posted by hawthorne at 3:45 AM on December 1, 2018


Yes, they do think there is someone physically there who is trying to get them. Satan could take many forms, including a friendly face.

If you say "No, that's ridiculous. What did they *really* think?". This. This is what they really thought. They really thought God was real, was an old white dude, and really kept an eye on them from up above. They thought there were any number of demons quite literally nearby, trying to get them. The "religion is a metaphor for our appreciation of the universe" notion that you're working with is a rarified concept that would literally get you killed in most of human history. Which is what is irritating people about this episode. We can see Yaz or Graham saying "Oh, come on, now", but the *Doctor* should know better. She's seen religious fanaticism up close and personal and lost people because of it.
posted by Mogur at 5:49 AM on December 1, 2018 [2 favorites]


And it's not just in history. There are people right now* who think that there are literal demons literally trying to trick them into sin so they can grab them.

People ban Ouija boards and Harry Potter books for a reason.
posted by Mogur at 5:51 AM on December 1, 2018 [3 favorites]


Sorry, that asterick after the word "now" is a typo that I didn't get in time. There is no footnote.
posted by Mogur at 7:03 AM on December 2, 2018 [1 favorite]


Some dodgy ADR sound mixing this episode... I've noticed that before this series. Surprising, given the rest of the technical stuff is usually up to par.
posted by fearfulsymmetry at 6:47 AM on December 3, 2018


I kind of liked this episode, but I was really troubled by this bit:

Becka: "As King James has written in his new Bible, 'Thou shalt not suffer a witch to live.'"

OKAY, WOW THERE ARE A LOT OF PROBLEMS HERE.

First, I don't think anyone in early 17th century England would say "as King James has written." The KJV was obviously created by a committee of translators, and if you didn't know that up front, you would figure it out when you opened up your copy and read the note from the translators to the readers, laying out their approach to translation and why a new edition was needed. And even then, almost no one would say "as the translators of the King James version have rendered it." They'd just say "as the Lord God Almighty proclaims in the book of Exodus."

Further, it implies that this rendering is new to the KJV, but if you look at its predecessor, the Bishops Bible, you get "Thou shalt not suffer a witche to lyue"--the KJV didn't change the wording at all. Likewise for the Great Bible, ("Thou shalt not suffre a witch to lyue") and the Geneva Bible ("Thou shalt not suffre a witch to liue"). Anyone who had ever read any English translation in use in that era would know that Exodus 22:18 is one of the many lines that the KJV folks didn't change at all. This bit of dialogue is annoyingly bad.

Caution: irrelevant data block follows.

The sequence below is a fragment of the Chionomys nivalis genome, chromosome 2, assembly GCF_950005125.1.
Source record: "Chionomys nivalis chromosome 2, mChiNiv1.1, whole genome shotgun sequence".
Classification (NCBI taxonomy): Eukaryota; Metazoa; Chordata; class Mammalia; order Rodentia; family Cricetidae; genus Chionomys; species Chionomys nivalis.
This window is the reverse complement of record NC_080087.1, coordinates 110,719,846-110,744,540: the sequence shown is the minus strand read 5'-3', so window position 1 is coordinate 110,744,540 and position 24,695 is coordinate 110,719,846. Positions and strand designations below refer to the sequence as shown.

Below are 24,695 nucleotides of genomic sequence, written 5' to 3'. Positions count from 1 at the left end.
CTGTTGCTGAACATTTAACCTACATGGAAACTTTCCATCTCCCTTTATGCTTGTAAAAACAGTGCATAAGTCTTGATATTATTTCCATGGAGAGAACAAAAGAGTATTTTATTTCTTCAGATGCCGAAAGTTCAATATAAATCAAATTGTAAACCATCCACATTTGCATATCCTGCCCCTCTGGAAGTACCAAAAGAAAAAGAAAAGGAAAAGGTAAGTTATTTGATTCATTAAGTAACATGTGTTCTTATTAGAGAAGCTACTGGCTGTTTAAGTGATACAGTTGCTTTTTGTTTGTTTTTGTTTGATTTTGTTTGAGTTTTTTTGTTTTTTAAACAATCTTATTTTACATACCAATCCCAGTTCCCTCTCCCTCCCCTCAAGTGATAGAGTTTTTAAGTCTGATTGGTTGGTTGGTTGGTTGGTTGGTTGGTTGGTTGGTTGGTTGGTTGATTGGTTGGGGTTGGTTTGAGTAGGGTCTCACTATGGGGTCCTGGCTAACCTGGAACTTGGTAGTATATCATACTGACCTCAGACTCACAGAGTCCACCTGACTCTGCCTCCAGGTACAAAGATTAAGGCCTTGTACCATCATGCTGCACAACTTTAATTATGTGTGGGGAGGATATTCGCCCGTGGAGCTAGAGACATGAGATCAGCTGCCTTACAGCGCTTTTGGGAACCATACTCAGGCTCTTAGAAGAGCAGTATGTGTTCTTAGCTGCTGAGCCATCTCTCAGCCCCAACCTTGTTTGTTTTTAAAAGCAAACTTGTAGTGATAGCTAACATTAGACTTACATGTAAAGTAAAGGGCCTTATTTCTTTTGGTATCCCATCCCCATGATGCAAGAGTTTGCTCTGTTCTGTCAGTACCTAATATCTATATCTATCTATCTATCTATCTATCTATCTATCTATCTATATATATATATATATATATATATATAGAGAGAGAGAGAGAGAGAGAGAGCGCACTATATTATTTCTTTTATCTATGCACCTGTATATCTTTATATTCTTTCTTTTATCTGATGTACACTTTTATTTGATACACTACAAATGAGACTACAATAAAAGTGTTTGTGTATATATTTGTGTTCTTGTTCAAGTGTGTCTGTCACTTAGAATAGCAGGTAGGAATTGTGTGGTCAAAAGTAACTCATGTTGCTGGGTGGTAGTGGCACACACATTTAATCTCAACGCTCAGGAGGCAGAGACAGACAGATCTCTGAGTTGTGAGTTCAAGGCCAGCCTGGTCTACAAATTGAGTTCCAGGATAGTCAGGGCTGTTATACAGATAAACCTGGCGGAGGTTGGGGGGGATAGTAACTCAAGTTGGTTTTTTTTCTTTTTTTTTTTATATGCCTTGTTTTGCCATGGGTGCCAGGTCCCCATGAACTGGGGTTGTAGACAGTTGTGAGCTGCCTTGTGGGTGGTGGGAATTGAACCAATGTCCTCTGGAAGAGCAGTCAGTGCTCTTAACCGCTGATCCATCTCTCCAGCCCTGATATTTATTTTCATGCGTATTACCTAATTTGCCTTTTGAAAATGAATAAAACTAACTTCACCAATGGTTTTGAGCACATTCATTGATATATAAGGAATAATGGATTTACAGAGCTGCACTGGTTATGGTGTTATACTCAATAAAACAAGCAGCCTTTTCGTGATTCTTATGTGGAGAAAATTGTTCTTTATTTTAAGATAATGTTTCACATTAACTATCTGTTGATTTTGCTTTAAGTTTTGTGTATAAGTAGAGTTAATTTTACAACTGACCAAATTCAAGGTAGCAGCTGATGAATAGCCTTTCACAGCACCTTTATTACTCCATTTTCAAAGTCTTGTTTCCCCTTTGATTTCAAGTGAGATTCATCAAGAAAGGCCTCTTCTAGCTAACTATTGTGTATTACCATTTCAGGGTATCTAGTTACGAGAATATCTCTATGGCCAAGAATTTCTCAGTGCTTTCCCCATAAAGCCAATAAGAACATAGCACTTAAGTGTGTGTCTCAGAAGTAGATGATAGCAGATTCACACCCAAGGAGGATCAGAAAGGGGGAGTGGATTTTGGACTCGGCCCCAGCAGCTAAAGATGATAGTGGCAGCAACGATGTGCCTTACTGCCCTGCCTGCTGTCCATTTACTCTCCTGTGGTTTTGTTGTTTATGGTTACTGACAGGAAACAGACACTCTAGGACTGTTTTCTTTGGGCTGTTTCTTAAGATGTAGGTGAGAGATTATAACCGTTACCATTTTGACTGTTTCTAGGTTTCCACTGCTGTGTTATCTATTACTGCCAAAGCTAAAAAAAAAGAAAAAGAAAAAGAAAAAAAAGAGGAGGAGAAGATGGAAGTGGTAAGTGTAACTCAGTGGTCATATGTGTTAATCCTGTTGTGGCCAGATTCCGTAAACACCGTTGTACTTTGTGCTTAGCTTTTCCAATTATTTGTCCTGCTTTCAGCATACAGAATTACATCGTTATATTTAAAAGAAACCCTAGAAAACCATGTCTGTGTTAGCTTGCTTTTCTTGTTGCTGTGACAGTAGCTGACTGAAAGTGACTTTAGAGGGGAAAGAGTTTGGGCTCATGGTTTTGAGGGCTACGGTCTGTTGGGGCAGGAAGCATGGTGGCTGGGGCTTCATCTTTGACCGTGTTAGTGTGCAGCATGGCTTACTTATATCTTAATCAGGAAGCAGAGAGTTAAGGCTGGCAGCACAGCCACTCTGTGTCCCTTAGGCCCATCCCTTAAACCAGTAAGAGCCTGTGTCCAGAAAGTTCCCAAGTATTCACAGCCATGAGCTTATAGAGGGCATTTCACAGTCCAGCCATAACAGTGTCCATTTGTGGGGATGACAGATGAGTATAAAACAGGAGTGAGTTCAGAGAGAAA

BUT IT'S NOT AS STUPID AS WHAT COMES NEXT.

The Doctor: "In the Old Testament. There's a twist in the sequel: Love thy neighbor. Which is why we've come...to help you fix your problems without killing anyone."

Where to begin? Maybe with this "LOVE THY NEIGHBOR" IS IN THE OLD TESTAMENT, TOO. Leviticus 19:18 "Thou shalt not avenge, nor bear any grudge against the children of thy people, but thou shalt love thy neighbour as thyself: I am the Lord." I deeply hate the wide-spread, simplistic, and utterly wrong idea that the Old Testament was angry God and the New Testament is a free love commune. The moral vision of both testaments is basically indistinguishable. It's love, mercy, and justice all the way through--yes, with troubling bits here and there, but those appear in both sections, too. The Doctor is offering a horrible reading of the Bible, and--although I'm sure that's not the intent--it also strikes me as inherently anti-Jewish to treat loving your neighbor as a Christian innovation when Jesus is just straight up quoting the Torah.

I know I'm getting a bit argle-bargle here, but I deal with nonsense ideas about Bible translation and the relationship of the Hebrew and Greek Bibles all the time, and it's frustrating to have Doctor Who take the dumbest possible reading and just run with it.

Argle.

Bargle.

Again, I repeat my standing offer to anyone in the entertainment industry to be your Bible/theology fact-checker for a really freaking reasonable fee. Here's your rewrite:

Becka: "As the Bible says 'Thou shalt not suffer a witch to live.'"
The Doctor: "The Bible also says: Love thy neighbor. It's highly unlikely that anyone here is a witch, Becka, and it's certain that they are all your neighbors. Let's read the whole book, not just that one line."
posted by Pater Aletheias at 11:47 AM on December 4, 2018 [16 favorites]


I really like that rewrite! I think they just wanted a way to remind the viewers that Alan Cumming was *that* King James but there must have been some other way.
posted by bleep at 3:54 PM on December 4, 2018 [1 favorite]